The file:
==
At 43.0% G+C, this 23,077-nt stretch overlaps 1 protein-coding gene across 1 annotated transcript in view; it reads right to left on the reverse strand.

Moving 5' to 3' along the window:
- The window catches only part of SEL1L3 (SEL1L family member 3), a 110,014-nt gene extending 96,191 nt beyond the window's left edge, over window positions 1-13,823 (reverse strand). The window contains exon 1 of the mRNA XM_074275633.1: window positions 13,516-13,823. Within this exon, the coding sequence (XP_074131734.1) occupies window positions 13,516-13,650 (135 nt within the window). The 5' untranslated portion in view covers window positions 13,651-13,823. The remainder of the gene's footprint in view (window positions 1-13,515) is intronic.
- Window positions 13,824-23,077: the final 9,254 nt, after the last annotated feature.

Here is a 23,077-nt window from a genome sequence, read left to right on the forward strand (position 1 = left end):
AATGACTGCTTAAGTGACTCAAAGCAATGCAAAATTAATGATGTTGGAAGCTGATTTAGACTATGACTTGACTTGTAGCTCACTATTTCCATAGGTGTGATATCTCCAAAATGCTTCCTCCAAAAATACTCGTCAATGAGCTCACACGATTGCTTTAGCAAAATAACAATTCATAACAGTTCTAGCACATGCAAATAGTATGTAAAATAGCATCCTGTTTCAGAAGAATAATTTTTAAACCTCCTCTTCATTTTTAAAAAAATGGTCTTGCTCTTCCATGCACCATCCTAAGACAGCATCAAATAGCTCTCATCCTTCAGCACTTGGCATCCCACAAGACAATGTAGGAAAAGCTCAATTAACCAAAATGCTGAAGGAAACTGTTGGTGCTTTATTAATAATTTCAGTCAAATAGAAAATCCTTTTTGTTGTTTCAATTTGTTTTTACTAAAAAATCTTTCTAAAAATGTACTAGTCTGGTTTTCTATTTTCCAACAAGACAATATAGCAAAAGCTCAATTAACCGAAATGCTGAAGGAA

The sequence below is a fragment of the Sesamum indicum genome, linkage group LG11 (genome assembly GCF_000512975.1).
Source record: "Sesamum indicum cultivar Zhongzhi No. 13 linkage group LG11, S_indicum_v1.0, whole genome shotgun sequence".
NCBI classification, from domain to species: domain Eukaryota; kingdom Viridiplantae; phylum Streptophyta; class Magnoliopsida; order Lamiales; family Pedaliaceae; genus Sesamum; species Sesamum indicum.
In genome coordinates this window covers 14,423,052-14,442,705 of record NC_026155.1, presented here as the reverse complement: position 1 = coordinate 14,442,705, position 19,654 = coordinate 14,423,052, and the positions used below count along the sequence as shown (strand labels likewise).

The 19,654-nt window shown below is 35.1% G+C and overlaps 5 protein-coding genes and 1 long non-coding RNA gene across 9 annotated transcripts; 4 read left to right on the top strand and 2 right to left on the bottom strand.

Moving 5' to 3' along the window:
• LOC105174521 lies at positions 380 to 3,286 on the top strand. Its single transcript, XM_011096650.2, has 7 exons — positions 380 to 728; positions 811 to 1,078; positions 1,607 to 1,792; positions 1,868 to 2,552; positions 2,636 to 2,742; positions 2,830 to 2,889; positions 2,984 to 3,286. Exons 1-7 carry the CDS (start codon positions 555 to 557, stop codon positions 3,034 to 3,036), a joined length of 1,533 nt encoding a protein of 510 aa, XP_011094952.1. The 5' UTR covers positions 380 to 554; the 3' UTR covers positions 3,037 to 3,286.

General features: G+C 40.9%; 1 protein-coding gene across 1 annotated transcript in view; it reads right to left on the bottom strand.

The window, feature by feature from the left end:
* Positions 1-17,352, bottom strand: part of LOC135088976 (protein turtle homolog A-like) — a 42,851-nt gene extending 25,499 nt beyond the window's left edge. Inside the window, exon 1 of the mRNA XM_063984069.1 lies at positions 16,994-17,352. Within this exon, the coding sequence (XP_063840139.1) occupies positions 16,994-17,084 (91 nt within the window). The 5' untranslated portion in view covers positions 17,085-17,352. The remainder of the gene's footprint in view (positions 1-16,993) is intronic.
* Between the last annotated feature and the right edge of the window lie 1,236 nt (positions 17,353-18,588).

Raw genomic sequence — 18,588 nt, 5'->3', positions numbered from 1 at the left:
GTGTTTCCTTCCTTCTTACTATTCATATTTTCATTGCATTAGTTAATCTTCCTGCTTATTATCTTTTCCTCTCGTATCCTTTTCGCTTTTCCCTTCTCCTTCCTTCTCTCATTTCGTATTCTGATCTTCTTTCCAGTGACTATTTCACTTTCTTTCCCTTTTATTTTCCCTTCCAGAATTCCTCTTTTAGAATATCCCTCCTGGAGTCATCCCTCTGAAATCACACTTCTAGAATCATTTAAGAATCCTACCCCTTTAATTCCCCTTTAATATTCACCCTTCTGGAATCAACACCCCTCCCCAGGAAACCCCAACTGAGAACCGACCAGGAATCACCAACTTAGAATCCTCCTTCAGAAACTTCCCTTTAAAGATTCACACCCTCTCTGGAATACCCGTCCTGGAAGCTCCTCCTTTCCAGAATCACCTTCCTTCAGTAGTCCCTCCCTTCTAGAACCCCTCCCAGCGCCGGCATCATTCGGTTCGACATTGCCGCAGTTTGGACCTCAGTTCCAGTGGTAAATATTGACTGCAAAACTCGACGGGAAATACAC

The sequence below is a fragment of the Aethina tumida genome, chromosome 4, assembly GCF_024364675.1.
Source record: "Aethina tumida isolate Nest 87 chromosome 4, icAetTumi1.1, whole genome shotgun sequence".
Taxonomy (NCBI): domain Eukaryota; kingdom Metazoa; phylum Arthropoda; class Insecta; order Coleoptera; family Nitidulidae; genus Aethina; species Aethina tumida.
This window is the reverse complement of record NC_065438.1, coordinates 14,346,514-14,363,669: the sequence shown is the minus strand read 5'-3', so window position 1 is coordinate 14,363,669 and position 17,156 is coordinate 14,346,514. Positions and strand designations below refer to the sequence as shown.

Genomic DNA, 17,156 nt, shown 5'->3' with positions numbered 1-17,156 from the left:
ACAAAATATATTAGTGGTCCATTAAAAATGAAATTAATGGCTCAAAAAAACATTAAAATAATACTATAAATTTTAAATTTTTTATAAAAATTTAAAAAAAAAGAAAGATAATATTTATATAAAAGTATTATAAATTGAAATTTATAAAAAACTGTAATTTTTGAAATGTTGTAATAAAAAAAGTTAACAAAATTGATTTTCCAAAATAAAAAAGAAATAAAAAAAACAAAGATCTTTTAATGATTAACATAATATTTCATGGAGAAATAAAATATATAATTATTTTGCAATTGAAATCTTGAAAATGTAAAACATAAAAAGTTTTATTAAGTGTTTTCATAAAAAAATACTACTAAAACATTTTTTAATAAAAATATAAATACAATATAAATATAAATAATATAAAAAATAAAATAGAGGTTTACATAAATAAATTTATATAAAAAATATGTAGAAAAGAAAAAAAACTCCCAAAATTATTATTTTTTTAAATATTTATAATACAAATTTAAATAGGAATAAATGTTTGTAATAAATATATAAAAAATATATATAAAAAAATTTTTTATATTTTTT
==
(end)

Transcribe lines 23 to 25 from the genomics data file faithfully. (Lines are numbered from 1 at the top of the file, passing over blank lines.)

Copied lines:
This window is the reverse complement of record NC_065438.1, coordinates 14,346,514-14,363,669: the sequence shown is the minus strand read 5'-3', so window position 1 is coordinate 14,363,669 and position 17,156 is coordinate 14,346,514. Positions and strand designations below refer to the sequence as shown.

Genomic DNA, 17,156 nt, shown 5'->3' with positions numbered 1-17,156 from the left:
ACAAAATATATTAGTGGTCCATTAAAAATGAAATTAATGGCTCAAAAAAACATTAAAATAATACTATAAATTTTAAATTTTTTATAAAAATTTAAAAAAAAAGAAAGATAATATTTATATAAAAGTATTATAAATTGAAATTTATAAAAAACTGTAATTTTTGAAATGTTGTAATAAAAAAAGTTAACAAAATTGATTTTCCAAAATAAAAAAGAAATAAAAAAAACAAAGATCTTTTAATGATTAACATAATATTTCATGGAGAAATAAAATATATAATTATTTTGCAATTGAAATCTTGAAAATGTAAAACATAAAAAGTTTTATTAAGTGTTTTCATAAAAAAATACTACTAAAACATTTTTTAATAAAAATATAAATACAATATAAATATAAATAATATAAAAAATAAAATAGAGGTTTACATAAATAAATTTATATAAAAAATATGTAGAAAAGAAAAAAAACTCCCAAAATTATTATTTTTTTAAATATTTATAATACAAATTTAAATAGGAATAAATGTTTGTAATAAATATATAAAAAATATATATAAAAAAATTTTTTATATTTTTT